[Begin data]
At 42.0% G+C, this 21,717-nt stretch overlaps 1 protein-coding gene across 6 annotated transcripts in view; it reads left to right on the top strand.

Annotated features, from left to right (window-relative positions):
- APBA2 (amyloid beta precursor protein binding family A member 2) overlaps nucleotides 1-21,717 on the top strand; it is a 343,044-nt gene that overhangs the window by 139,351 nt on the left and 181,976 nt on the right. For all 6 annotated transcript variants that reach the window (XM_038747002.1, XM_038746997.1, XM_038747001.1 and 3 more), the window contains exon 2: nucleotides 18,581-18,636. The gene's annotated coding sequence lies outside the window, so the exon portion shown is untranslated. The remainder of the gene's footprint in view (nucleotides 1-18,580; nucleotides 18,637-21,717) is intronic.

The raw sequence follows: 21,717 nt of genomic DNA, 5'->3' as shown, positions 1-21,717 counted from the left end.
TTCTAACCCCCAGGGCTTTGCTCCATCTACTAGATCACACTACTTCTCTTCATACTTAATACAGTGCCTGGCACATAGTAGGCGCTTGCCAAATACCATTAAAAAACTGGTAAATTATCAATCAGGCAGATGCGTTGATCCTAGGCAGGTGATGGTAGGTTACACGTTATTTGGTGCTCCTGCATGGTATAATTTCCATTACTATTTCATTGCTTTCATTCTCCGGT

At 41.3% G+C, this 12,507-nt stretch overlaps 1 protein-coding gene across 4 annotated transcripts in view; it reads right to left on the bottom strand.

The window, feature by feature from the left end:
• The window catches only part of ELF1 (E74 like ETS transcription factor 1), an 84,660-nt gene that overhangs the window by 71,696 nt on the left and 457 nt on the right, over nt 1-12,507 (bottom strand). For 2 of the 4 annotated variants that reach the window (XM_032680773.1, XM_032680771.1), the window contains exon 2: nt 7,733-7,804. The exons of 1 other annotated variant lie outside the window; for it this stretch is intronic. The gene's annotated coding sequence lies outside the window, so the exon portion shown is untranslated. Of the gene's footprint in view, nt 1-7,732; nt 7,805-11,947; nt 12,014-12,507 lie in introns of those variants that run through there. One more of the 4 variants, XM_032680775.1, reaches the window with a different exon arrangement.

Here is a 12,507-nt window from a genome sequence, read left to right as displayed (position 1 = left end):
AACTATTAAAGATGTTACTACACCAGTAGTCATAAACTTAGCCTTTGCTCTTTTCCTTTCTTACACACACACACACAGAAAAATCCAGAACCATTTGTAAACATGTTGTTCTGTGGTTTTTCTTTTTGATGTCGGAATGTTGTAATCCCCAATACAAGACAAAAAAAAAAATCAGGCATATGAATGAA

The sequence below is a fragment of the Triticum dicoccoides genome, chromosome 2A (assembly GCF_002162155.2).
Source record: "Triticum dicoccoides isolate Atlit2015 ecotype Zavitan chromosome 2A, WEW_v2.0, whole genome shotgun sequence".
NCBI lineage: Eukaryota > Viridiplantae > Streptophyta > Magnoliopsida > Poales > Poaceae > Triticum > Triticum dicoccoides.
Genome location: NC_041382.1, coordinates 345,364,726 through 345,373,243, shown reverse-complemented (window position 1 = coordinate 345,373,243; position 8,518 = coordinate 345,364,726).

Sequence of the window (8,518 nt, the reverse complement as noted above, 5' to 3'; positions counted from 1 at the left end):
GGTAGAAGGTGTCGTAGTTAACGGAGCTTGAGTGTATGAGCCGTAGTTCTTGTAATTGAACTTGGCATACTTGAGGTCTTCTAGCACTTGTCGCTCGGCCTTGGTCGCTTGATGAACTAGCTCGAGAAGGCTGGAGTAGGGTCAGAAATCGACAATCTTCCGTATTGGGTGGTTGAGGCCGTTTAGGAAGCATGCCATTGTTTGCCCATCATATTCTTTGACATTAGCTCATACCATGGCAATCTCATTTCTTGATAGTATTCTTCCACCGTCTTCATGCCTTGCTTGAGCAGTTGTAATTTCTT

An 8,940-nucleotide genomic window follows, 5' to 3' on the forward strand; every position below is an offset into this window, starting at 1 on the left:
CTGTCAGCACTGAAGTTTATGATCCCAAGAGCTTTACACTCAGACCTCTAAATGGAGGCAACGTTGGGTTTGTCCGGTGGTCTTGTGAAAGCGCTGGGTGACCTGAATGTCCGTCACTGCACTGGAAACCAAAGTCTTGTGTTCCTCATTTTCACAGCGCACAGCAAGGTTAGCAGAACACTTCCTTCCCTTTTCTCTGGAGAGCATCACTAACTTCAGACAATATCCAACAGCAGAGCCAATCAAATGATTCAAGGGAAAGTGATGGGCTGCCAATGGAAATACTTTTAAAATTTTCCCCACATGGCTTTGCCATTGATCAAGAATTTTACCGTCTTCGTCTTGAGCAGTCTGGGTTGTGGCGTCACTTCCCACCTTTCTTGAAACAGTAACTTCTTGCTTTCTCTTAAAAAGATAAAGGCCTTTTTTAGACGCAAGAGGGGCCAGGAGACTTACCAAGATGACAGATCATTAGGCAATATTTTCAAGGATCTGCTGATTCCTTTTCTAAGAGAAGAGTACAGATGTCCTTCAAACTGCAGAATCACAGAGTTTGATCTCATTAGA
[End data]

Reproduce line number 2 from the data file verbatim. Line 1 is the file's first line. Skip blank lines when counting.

Annotated features, from left to right (window-relative positions):